History textbooks in crosshairs of Australia's curriculum wars

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In the annals of European military history, the battle for Turkey’s Gallipoli Peninsular, which began April 25, 1915, is only a footnote. But for generations of Australians it forged a national identity of endurance, bravery, and mateship – a uniquely Australian brand of solidarity. Over 8,000 Australian soldiers died in Gallipoli, making it the country’s worst military defeat. 

 The date is marked in Australia and New Zealand as ANZAC Day, a national holiday, and both countries are gearing up for a major celebration of next year’s centenary. Now the teaching of Gallipoli in Australian schools has become one of the central skirmishes in so-called “curriculum wars” that pit a conservative government against educators and their textbooks in a young, multi-ethnic country with a complex and contested history.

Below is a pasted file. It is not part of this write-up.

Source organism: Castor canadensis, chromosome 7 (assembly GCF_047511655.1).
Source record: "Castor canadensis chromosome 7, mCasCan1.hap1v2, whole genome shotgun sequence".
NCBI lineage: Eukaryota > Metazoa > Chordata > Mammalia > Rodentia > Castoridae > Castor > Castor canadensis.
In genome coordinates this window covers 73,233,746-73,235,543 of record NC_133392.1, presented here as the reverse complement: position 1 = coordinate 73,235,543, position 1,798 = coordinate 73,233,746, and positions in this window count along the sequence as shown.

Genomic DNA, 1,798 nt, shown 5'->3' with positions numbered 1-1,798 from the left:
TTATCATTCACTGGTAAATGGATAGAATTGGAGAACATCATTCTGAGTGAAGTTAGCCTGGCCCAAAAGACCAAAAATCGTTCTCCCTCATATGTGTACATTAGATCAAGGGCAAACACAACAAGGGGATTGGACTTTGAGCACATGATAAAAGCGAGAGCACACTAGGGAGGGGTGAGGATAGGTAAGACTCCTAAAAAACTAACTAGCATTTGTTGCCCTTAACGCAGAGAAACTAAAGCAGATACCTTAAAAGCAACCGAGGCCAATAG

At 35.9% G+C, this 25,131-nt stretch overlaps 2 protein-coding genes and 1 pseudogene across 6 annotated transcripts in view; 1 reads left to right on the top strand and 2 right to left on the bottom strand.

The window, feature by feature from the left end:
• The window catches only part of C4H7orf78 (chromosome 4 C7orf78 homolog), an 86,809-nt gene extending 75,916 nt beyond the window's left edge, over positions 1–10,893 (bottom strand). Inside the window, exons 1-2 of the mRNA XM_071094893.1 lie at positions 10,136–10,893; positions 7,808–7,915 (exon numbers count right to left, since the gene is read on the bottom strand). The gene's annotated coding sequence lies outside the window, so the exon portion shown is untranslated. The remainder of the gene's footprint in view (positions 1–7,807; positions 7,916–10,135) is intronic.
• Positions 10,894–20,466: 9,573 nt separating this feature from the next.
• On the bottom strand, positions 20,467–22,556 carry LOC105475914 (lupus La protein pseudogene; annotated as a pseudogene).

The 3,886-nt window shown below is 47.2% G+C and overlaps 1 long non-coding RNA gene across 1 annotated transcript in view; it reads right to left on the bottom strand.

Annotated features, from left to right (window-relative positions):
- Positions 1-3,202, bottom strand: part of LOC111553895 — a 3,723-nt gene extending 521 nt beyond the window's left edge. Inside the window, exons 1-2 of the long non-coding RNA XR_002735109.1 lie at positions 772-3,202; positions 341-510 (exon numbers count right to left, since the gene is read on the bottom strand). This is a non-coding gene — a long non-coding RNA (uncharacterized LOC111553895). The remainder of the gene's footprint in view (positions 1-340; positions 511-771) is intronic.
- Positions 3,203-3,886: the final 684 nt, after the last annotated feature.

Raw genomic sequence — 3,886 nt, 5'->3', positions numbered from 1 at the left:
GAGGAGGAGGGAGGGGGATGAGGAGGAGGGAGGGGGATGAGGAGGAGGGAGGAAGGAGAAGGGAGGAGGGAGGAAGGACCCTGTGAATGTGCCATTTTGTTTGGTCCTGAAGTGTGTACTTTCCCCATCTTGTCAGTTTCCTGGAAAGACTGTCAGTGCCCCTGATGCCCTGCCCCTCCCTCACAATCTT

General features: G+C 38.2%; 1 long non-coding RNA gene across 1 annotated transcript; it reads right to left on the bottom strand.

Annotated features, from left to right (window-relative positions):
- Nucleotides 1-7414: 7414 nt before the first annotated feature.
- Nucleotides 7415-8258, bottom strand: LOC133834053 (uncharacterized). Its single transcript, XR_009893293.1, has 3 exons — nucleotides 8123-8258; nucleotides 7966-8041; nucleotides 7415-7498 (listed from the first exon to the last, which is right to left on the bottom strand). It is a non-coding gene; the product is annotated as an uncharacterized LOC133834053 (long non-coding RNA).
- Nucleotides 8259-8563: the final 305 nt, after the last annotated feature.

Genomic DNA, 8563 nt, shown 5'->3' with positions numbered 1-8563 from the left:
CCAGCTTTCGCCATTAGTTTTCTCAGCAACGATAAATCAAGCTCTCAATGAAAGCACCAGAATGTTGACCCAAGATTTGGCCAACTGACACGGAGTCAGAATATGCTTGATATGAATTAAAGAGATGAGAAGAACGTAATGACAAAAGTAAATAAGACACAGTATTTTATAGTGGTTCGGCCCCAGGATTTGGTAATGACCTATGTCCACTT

Some blame Australia’s middling scores in international science and math tests on a requirement to incorporate cross-curriculum themes, such as environmentalism.
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